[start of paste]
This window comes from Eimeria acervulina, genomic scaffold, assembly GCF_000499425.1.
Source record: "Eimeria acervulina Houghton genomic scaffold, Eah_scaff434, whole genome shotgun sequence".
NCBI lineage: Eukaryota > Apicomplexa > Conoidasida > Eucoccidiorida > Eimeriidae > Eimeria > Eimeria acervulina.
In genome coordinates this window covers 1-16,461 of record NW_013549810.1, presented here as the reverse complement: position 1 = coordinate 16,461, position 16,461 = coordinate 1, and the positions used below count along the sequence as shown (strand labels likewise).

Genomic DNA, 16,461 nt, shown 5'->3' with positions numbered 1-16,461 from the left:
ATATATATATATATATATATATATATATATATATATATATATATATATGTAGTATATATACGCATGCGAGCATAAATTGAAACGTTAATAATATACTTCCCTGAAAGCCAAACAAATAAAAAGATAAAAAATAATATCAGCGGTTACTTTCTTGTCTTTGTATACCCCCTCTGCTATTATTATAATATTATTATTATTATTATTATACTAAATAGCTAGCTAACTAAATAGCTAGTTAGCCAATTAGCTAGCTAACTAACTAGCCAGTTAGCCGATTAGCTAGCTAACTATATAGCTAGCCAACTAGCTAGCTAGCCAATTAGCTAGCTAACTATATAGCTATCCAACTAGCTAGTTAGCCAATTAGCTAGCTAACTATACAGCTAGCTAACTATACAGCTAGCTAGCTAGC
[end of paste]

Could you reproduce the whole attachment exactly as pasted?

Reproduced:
This window comes from Eimeria acervulina, genomic scaffold, assembly GCF_000499425.1.
Source record: "Eimeria acervulina Houghton genomic scaffold, Eah_scaff434, whole genome shotgun sequence".
NCBI lineage: Eukaryota > Apicomplexa > Conoidasida > Eucoccidiorida > Eimeriidae > Eimeria > Eimeria acervulina.
In genome coordinates this window covers 1-16,461 of record NW_013549810.1, presented here as the reverse complement: position 1 = coordinate 16,461, position 16,461 = coordinate 1, and the positions used below count along the sequence as shown (strand labels likewise).

Genomic DNA, 16,461 nt, shown 5'->3' with positions numbered 1-16,461 from the left:
ATATATATATATATATATATATATATATATATATATATATATATATATGTAGTATATATACGCATGCGAGCATAAATTGAAACGTTAATAATATACTTCCCTGAAAGCCAAACAAATAAAAAGATAAAAAATAATATCAGCGGTTACTTTCTTGTCTTTGTATACCCCCTCTGCTATTATTATAATATTATTATTATTATTATTATACTAAATAGCTAGCTAACTAAATAGCTAGTTAGCCAATTAGCTAGCTAACTAACTAGCCAGTTAGCCGATTAGCTAGCTAACTATATAGCTAGCCAACTAGCTAGCTAGCCAATTAGCTAGCTAACTATATAGCTATCCAACTAGCTAGTTAGCCAATTAGCTAGCTAACTATACAGCTAGCTAACTATACAGCTAGCTAGCTAGC